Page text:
Sunday, September 29, 2013

Mighty Morphin Power Rangers: The Movie (1995)

Version: Actors: 6/10Plot/script: 6/10Photography/visual style: 6/10Music/score: 6/10OVERALL: 6/10I maintain that I was not exactly a fan of as a child, but I cannot deny that I watched it, and enjoyed it. However, I was old enough to recognize that, although it was entertaining, it was also objectively bad. I am sure I was not the only person laughing at rather than with it, and this was what I hoped for when I tuned in to watch on television recently.It is common knowledge that Power Rangers was 'creatively' adapted from a Japanese kids' action television show called , with scenes inserted of western teenagers replacing the original Japanese dialogue, and martial arts and other action scenes dubbed over. It is probably fair to say that the adaptation was made with little respect toward the original, but then the same goes for the adaptation of from French into English, with reportedly making up his narrations from scratch without having a clue what the French translations were, and that is as loved by its fans now as it was then.The first thing I noticed about the movie is that it does not appear to be using footage from any Japanese version. Unlike the TV show, the main characters are sometimes seen during action scenes with their masks off, or even completely out of costume, so we can see it is the American actors and not Japanese ones. The six rangers themselves are indeed all American, although many of the supporting cast are Australian or British, including villain Ivan Ooze (played by Brit , probably best known as another villain, Dr. RenBelloq in ). Of the rangers, almost all have done very little work outside the Power Rangers franchise, the obvious exception being 'Black Ranger' . Bosch is possibly the biggest English-language voice actor in anime at the moment, with lead roles in major series such as , and . Needless to say, his acting ability has come on in leaps and bounds over the years since Power Rangers.In fairness to the film, I should point out that there are a couple of areas where it genuinely, unironically impressed me. Many of the costumes and props are really quite ornate and impressive, so kudos to , and for the props, and(now of the esteemed ) and for the costumes. It's a real shame that recognition for such sterling work has to come across as damning with faint praise, but it is true that it took such weakness elsewhere for these generally less prominent areas to stand out.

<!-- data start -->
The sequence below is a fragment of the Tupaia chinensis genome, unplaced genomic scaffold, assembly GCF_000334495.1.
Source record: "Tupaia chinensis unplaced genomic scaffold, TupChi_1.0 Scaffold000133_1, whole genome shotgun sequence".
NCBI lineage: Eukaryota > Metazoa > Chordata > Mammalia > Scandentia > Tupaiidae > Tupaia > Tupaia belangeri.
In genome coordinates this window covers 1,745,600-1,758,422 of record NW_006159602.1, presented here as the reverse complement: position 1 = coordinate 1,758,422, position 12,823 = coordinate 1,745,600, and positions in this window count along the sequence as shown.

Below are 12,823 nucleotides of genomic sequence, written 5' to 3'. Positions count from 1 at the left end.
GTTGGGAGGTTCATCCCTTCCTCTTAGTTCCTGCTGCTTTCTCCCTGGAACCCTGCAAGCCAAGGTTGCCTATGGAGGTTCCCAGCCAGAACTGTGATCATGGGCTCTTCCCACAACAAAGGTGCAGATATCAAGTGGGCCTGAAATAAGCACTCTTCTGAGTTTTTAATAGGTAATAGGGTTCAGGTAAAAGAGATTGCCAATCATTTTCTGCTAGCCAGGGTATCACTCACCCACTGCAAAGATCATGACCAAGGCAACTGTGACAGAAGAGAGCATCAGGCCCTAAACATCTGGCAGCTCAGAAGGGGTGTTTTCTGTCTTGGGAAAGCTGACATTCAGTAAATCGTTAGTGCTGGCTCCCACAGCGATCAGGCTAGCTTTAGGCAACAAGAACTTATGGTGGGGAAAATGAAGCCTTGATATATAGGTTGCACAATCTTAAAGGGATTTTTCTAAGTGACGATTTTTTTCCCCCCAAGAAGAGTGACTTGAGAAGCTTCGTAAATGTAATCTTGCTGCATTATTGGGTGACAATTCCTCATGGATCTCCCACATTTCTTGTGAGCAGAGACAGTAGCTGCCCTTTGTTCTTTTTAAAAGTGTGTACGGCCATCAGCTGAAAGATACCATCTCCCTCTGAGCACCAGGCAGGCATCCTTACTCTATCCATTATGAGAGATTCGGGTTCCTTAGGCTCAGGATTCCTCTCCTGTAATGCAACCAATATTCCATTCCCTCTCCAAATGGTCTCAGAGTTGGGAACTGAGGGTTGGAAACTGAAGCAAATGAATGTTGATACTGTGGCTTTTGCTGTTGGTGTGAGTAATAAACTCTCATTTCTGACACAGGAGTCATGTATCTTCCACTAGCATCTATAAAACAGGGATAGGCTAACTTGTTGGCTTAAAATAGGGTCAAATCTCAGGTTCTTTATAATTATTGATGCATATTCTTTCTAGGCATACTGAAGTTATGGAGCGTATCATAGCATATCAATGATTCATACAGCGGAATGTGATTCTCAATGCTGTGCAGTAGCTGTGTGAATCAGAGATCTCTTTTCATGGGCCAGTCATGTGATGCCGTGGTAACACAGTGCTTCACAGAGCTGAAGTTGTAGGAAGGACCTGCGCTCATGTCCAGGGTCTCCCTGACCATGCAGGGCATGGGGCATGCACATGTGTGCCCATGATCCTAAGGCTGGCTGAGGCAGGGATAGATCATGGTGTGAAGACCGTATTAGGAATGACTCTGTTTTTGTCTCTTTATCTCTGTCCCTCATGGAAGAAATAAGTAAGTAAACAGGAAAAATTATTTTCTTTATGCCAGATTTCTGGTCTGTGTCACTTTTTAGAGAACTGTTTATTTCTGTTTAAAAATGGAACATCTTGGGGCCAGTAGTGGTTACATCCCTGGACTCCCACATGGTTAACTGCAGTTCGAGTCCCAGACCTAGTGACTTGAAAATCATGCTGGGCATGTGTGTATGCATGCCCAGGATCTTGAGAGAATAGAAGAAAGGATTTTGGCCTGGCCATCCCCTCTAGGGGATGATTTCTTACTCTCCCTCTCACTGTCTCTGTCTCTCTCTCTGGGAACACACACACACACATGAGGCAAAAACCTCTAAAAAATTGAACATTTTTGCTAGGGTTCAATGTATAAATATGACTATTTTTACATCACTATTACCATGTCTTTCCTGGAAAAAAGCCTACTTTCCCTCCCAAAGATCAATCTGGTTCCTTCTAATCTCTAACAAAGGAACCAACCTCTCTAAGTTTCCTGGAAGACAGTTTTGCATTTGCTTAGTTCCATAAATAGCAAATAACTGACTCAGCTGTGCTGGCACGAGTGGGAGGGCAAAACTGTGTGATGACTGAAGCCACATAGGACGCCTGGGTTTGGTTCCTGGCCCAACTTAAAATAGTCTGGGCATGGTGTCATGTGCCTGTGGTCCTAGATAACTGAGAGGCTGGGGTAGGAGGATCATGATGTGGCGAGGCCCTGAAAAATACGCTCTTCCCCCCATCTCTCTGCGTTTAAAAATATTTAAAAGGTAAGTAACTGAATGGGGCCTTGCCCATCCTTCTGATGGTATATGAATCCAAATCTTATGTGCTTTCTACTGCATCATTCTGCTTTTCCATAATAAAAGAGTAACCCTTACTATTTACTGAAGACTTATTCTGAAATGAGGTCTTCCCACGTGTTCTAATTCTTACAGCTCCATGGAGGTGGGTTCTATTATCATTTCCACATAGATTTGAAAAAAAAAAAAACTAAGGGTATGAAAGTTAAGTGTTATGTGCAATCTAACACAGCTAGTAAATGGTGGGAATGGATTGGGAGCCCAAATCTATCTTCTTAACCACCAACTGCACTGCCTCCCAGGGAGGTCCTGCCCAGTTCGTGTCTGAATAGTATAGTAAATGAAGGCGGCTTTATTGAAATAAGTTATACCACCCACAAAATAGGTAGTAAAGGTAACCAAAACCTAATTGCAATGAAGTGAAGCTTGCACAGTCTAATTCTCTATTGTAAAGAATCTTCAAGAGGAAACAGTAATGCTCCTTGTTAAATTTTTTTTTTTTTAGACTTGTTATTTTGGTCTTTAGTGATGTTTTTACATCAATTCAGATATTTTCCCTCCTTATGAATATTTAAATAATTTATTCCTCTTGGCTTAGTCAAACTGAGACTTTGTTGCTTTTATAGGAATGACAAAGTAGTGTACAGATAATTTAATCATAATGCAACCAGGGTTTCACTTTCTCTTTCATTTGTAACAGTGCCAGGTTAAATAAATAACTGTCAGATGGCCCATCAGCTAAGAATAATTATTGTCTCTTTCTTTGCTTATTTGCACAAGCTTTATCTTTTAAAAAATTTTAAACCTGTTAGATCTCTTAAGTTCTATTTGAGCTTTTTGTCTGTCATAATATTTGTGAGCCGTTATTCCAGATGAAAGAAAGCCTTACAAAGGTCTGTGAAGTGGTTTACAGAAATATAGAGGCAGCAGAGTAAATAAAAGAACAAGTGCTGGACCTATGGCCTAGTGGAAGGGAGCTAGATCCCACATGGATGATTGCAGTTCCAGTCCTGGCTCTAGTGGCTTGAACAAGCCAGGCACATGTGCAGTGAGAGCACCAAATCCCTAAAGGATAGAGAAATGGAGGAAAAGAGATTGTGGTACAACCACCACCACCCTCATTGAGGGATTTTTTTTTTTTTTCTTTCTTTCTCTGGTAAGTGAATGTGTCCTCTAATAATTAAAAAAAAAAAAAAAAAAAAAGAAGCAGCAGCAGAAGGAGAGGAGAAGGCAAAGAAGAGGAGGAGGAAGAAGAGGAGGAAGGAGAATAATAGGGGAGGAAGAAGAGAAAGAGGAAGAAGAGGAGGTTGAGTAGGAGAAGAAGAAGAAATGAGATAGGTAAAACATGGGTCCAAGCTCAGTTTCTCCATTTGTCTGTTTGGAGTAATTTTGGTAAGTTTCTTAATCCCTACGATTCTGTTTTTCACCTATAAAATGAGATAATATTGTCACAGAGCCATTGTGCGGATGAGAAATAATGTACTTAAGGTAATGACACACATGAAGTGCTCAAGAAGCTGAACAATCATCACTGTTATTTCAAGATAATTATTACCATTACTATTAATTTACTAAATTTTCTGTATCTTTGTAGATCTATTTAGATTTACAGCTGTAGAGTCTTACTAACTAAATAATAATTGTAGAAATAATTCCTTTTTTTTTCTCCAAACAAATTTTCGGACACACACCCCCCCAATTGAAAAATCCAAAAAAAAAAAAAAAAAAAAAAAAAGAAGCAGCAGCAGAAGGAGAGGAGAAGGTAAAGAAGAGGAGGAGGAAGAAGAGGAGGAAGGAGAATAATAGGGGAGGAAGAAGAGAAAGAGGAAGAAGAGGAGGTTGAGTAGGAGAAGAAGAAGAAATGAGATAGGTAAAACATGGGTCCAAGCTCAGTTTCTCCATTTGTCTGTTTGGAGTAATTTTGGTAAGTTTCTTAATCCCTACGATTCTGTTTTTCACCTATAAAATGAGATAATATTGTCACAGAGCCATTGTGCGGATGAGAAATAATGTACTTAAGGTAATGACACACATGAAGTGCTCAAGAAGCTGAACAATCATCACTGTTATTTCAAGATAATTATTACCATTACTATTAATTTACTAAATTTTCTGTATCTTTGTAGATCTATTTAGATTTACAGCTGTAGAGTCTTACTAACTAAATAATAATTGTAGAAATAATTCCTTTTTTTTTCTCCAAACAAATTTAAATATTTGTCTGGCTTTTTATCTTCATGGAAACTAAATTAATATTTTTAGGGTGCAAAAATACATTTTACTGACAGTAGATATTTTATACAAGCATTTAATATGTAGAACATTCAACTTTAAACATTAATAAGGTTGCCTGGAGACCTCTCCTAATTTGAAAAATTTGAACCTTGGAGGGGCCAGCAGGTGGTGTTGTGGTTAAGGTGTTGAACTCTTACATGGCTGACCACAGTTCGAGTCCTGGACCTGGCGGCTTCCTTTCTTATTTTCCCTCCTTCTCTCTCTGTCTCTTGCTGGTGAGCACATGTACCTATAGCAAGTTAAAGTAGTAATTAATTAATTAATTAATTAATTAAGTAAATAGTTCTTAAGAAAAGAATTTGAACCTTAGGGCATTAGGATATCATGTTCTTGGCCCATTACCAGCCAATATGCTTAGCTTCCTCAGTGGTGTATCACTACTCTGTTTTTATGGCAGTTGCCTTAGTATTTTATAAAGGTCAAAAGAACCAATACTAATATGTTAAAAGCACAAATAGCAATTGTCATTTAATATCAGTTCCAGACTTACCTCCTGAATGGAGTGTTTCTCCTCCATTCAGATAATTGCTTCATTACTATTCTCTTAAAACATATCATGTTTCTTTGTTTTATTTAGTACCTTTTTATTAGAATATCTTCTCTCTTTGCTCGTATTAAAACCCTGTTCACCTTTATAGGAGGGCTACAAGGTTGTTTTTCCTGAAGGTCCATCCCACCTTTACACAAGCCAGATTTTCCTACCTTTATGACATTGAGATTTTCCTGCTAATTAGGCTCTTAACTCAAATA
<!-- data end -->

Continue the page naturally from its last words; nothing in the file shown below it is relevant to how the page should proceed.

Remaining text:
So, for instance, much of the acting is simply awful, and especially by the supporting cast. Some lines are delivered with simply agonizing awkwardness, and there were characters I almost watched through my fingers because I didn't want to face the embarrassment by proxy of whatever they would do next.The fight scenes are a mixed bag. Some of them are pretty good, exciting and dynamic, with an emphasis on style rather than gritty violence. Back-flipping into place is utterly pointless, but it is impressive to watch, and that emphasis on flashy moves has always been a part of what makes movie martial arts good to watch. On the other hand, the underlying key to a good fight scene, I always think, is how well the enemies fight, and these ones are rubbish. Have a look at it the next time you see a fight scene: if it's less good, the villains will spend quite a bit of time standing around, waiting to get hit, and assault the hero one by one. The better choreographed fights generally find ways to hide or evade this unrealism.I'm running out of non-bad things to say, but I found nothing to complain about in the overall direction and cinematography. If there are problems with the film (and there are!), they are not with the framing or shot selection. Director is another of those who have found redemption from previously dicey careers in the TV series , where he has shown a bit more style and vision in his 13 episodes to date, when given something more solid to work with.Which brings us to the real gaping chasm at the heart of the matter: the screenplay. Let's look at the main characters for instance, the rangers. I noticed that their characterization is very limited. Although there seems to have been some effort to make the team ethnically diverse (one black, one asian, one hispanic...), this does not extend to giving them character aspects in any way associated with their origins, as was the case in, for example, , a cartoon series from a similar period. I suppose they were scared of accusations of racism that might arise from racial stereotyping, which is absolutely fair enough, but the alternative is not to leave them without any personality whatsoever.I realized after a while that almost any line that comes out of any character's mouth could have been given to any one of the other rangers, without it changing the scene significantly. Once I noticed this, separating the characters again at all became very difficult. It was especially laughable when the scene came in which they were assigned animal totems based on their personalities: they were either totally interchangeable or, yes, just slightly racist - or both. Why did the Asian guy get that one, when it could have gone to anyone else? Does the caucasian male, already the implied leader of the group, need even more of an ego boost?Another fatal flaw is that characters frequently turn out to know or surmise things we know because we saw them, but they shouldn't because they weren't there. This is a common feature of especially low-quality scripts (see my review of ), betraying the lack of thought which has gone into them. Sometimes, these are presented as clever guesses which are taken as fact thereafter, despite a complete lack of evidence, but other times it just seemed that the screenwriter (shame on you, ) had forgotten that the character(s) was/were not there when that fact was revealed.To be fair, I said originally that I came to the film looking for something bad but fun, and I did find that in places. The film had its fair share of quips of varying quality, including some that are distinctly lame or groanworthy, but groaning at a particularly bad pun is part of what we enjoy about action films. It's not good, by any stretch of the imagination, but it is fun.Similarly, you've got to love a camp villain, and Ivan Ooze is uber-camp in the very finest tradition. The computer-generated special effects are totally incongruous when intercut and superimposed on real photography, but that struck me as great nostalgic fun, and I can't bring myself to treat it as an actual criticism. I have been told by people who were true fans of the show back in the day that they saw the CGI as an unwelcome change from the model-work that was used for giant monster and robot battles beforehand. This is no doubt a consequence of the fact that the movie was not based on the Japanese series, from which all these scenes were taken, and so they had to create them themselves, and using hardware well below the film industry top end at that. The full budget for the film was around $15 million, which didn't stretch far in terms of computer graphics in those days.When I told my friends I had seen this film, some of them said that they felt it was the beginning of the end for the franchise, that the film heralded a split from the Japanese original that weakened it and left it less enjoyable to them as kids. Power Rangers sequel series and spin-offs are still being made to this day, and pretty much continually during the intervening period. Mighty Morphin Power Rangers: The Movie earned them a lot of money from a legion of young fans, and would appear to still be capturing new hearts. Don't ever think, though, that high production values, or even high standards in any way, have anything to do with that success.